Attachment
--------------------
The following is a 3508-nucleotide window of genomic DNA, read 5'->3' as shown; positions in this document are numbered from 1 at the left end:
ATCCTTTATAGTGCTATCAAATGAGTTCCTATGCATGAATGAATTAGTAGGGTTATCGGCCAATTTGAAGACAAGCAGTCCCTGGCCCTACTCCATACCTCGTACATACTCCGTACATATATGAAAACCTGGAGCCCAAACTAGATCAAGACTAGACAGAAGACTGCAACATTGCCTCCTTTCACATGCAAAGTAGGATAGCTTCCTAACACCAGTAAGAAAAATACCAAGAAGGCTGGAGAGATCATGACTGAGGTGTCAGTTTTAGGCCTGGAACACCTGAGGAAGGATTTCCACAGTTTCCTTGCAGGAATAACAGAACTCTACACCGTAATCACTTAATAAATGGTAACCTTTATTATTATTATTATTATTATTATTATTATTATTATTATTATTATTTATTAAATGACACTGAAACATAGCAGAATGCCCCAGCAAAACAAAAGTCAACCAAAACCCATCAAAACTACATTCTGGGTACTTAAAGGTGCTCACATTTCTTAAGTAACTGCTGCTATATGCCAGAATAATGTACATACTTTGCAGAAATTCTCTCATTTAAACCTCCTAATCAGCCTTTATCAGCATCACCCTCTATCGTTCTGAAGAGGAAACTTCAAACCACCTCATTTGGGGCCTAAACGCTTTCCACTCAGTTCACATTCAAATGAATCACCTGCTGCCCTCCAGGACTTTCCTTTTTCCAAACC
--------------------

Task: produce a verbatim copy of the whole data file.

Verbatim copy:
The following is a 3508-nucleotide window of genomic DNA, read 5'->3' as shown; positions in this document are numbered from 1 at the left end:
ATCCTTTATAGTGCTATCAAATGAGTTCCTATGCATGAATGAATTAGTAGGGTTATCGGCCAATTTGAAGACAAGCAGTCCCTGGCCCTACTCCATACCTCGTACATACTCCGTACATATATGAAAACCTGGAGCCCAAACTAGATCAAGACTAGACAGAAGACTGCAACATTGCCTCCTTTCACATGCAAAGTAGGATAGCTTCCTAACACCAGTAAGAAAAATACCAAGAAGGCTGGAGAGATCATGACTGAGGTGTCAGTTTTAGGCCTGGAACACCTGAGGAAGGATTTCCACAGTTTCCTTGCAGGAATAACAGAACTCTACACCGTAATCACTTAATAAATGGTAACCTTTATTATTATTATTATTATTATTATTATTATTATTATTATTATTATTTATTAAATGACACTGAAACATAGCAGAATGCCCCAGCAAAACAAAAGTCAACCAAAACCCATCAAAACTACATTCTGGGTACTTAAAGGTGCTCACATTTCTTAAGTAACTGCTGCTATATGCCAGAATAATGTACATACTTTGCAGAAATTCTCTCATTTAAACCTCCTAATCAGCCTTTATCAGCATCACCCTCTATCGTTCTGAAGAGGAAACTTCAAACCACCTCATTTGGGGCCTAAACGCTTTCCACTCAGTTCACATTCAAATGAATCACCTGCTGCCCTCCAGGACTTTCCTTTTTCCAAACC